May 3, 2014

Living out a Cobra dream

MOUNDRIDGE – Matt Jarvis freely admits he is a General Motors fan, and he backs it up with a pair of late-model Corvettes and a Camaro parked inside his farm shed.

MOUNDRIDGE – Matt Jarvis freely admits he is a General Motors fan, and he backs it up with a pair of late-model Corvettes and a Camaro parked inside his farm shed.

But tucked safely back in one corner of the building is a car that couldn’t be any more Ford if it tried: a bright red replica 427 Shelby Cobra roadster with white stripes running fore to aft.

“I’m a Chevy guy, but ever since I was a little kid, this has been my dream car,” Jarvis says. “You know how it is when you first see a picture of a special car … this was it for me.”

As he came of age, though, the dream of owning an original, aluminum-bodied big-block Cobra built by Carroll Shelby himself, had already accelerated out of the realm of possibility. Those cars routinely sell in the million-dollar range today.

But that just meant Jarvis had to readjust his plans a bit, since the original Cobra had spawned a thriving sub-industry of replica Cobras, most of them fiberglass-bodied and fitted with small block V-8 engines. Those were still expensive, but much more affordable.

So when one became available about seven years ago, Jarvis didn’t hesitate.

“A buddy of mine (Gary Dirks) had it and needed to get rid of it,” he said. “It was a running, driving car, titled in 1992 … but it had a 429 engine in it when I bought it. I wanted to make it more original.”

That meant getting the right engine under the hood.

The body and chassis had been built by Mid States Classic Cars & Parts in Hopper, Neb., a company now owned and operated by another Nebraska company, Shell Valley Classic Wheels Inc.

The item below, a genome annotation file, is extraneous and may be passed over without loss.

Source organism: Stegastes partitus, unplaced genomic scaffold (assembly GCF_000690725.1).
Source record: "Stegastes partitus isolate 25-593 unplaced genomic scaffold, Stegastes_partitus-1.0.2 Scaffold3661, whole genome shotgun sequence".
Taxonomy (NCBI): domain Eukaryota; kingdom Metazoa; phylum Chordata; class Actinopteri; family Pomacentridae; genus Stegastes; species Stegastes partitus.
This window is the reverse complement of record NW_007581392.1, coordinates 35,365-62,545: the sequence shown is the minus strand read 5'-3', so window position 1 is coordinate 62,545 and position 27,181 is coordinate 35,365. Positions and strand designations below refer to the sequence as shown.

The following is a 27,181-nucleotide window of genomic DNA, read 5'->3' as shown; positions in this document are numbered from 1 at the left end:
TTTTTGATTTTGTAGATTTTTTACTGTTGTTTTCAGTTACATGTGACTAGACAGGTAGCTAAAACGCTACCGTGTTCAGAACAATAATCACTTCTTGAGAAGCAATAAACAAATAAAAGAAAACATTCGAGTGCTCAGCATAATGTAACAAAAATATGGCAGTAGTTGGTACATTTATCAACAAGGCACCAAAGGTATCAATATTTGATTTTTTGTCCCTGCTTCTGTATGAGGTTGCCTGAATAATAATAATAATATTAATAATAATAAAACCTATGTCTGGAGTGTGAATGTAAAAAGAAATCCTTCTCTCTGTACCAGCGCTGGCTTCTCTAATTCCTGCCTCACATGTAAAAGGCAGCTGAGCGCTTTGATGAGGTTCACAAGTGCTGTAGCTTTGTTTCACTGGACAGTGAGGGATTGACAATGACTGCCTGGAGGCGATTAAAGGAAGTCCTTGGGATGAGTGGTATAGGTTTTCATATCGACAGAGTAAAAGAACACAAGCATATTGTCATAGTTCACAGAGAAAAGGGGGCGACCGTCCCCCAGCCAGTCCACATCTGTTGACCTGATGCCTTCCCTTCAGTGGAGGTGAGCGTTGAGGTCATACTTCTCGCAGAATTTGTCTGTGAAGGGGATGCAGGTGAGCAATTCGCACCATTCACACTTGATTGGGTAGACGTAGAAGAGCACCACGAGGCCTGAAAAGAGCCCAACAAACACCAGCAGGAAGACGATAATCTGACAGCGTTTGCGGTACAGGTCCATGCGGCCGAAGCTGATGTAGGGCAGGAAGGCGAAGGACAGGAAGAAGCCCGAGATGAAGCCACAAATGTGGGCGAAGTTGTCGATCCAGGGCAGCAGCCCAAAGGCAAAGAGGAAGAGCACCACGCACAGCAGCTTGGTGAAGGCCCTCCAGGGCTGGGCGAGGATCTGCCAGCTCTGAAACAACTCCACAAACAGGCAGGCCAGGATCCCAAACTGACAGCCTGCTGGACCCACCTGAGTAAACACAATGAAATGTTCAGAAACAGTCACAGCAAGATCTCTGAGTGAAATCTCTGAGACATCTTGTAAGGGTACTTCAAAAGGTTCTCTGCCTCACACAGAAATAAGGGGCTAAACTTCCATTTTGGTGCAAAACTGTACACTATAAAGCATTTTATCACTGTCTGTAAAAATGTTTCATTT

Jarvis would not be satisfied until the 429 was replaced by an authentic high performance 427 Ford “side oiler” engine. After researching all the parts numbers needed, Headway Engine Services in Buhler put together just such a power plant for him.

It runs the correct Shelby intake manifold mounting a pair of 750 cfm Holley carburetors. The high compression heads mean it needs VP 105 octane racing fuel, which is fired by an MSD electronic ignition system.

“This one is putting out 700 horses. We had it on a dyno,” Jarvis said. Just in case, there is a 150 horsepower boost available via a bottle of nitrous oxide stashed in the tiny, tidy trunk of the Cobra.

The car is equipped with a 5-speed top-loader transmission and a 9-inch Ford rear end using a Detroit Locker gear setup. The rev limiter is set at 6,500 rpm.

“In fifth gear, at that rpm, it will do 140 mph,” said Jarvis, who believes the Ferrari Red Cobra could clock that speed in a quarter mile.

It will smoke the big 295/55R15 Mickey Thompson rear tires at will, which is probably just as well, since he’s afraid the car might wheelstand and do damage to the front suspension if the tires hooked up on launch. Compomotive reproduction Cobra wheels are used at all four corners of the low-slung machine.

The 427 starts with a bark, followed by a staccato rumble through the functioning side pipes. Jarvis said the pipes contain removable baffles, but he’s never taken them out since it is plenty loud as is.

The first owner was able to find several original Shelby pieces when the car was first built, including the windshield, glass vent wings and headlight buckets, which add to the overall feel of authenticity of the replica car.

Inside the snug cockpit, things are simple and straightforward, with a pair of black leather clamshell bucket seats and a black dash filled with racing gauges. A wood-rimmed Shelby racing steering wheel and an iconic reverse-mounted Hurst shifter round out the look.

On the surface of the glove box is boldly scrawled the signature every Cobra fan cherishes, that of the late Carroll Shelby himself. Jarvis said Gary Dirks had Shelby sign the car and passed on the certificate of authenticity when he sold him the car.

As the owner-operator of MJ’s Truck Repair, Jarvis keeps plenty busy and finds little time to get the Cobra or his other cars out on the road.

“I think I’ve had it out maybe three or four times since I went through the engine 2 1/2 years ago,” he said.

But the Cobra attracts plenty of attention whenever he does take it for a spin. “Truckers going down the interstate will lean out and give you a thumbs-up,” he grinned.

At some point, he would like to try his hand at road course racing in the Cobra. But for now, just having his boyhood dream in his possession will have to do.

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